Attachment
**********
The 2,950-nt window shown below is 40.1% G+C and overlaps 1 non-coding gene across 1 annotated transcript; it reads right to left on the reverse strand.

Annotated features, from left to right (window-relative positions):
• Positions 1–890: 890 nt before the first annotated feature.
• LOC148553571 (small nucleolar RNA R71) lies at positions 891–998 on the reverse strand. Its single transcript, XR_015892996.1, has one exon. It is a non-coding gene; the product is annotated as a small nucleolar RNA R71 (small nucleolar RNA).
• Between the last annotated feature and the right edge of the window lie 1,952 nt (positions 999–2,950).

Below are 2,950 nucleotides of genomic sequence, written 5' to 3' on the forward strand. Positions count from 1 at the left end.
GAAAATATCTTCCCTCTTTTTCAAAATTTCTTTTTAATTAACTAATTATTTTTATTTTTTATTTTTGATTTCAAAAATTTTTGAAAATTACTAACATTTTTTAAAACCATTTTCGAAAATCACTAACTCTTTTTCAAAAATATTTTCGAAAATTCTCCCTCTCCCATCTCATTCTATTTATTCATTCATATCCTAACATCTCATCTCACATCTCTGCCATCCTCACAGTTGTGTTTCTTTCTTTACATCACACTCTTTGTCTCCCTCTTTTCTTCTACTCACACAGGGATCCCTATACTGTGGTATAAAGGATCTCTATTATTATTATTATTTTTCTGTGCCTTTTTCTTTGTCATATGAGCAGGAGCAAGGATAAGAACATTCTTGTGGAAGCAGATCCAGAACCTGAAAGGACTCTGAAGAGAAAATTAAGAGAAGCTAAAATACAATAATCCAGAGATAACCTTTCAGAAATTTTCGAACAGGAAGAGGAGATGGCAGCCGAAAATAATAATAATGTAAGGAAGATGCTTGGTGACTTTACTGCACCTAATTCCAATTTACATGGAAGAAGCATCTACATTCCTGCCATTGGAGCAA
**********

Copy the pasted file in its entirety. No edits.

The 2,950-nt window shown below is 40.1% G+C and overlaps 1 non-coding gene across 1 annotated transcript; it reads right to left on the reverse strand.

Annotated features, from left to right (window-relative positions):
• Positions 1–890: 890 nt before the first annotated feature.
• LOC148553571 (small nucleolar RNA R71) lies at positions 891–998 on the reverse strand. Its single transcript, XR_015892996.1, has one exon. It is a non-coding gene; the product is annotated as a small nucleolar RNA R71 (small nucleolar RNA).
• Between the last annotated feature and the right edge of the window lie 1,952 nt (positions 999–2,950).

Below are 2,950 nucleotides of genomic sequence, written 5' to 3' on the forward strand. Positions count from 1 at the left end.
GAAAATATCTTCCCTCTTTTTCAAAATTTCTTTTTAATTAACTAATTATTTTTATTTTTTATTTTTGATTTCAAAAATTTTTGAAAATTACTAACATTTTTTAAAACCATTTTCGAAAATCACTAACTCTTTTTCAAAAATATTTTCGAAAATTCTCCCTCTCCCATCTCATTCTATTTATTCATTCATATCCTAACATCTCATCTCACATCTCTGCCATCCTCACAGTTGTGTTTCTTTCTTTACATCACACTCTTTGTCTCCCTCTTTTCTTCTACTCACACAGGGATCCCTATACTGTGGTATAAAGGATCTCTATTATTATTATTATTTTTCTGTGCCTTTTTCTTTGTCATATGAGCAGGAGCAAGGATAAGAACATTCTTGTGGAAGCAGATCCAGAACCTGAAAGGACTCTGAAGAGAAAATTAAGAGAAGCTAAAATACAATAATCCAGAGATAACCTTTCAGAAATTTTCGAACAGGAAGAGGAGATGGCAGCCGAAAATAATAATAATGTAAGGAAGATGCTTGGTGACTTTACTGCACCTAATTCCAATTTACATGGAAGAAGCATCTACATTCCTGCCATTGGAGCAA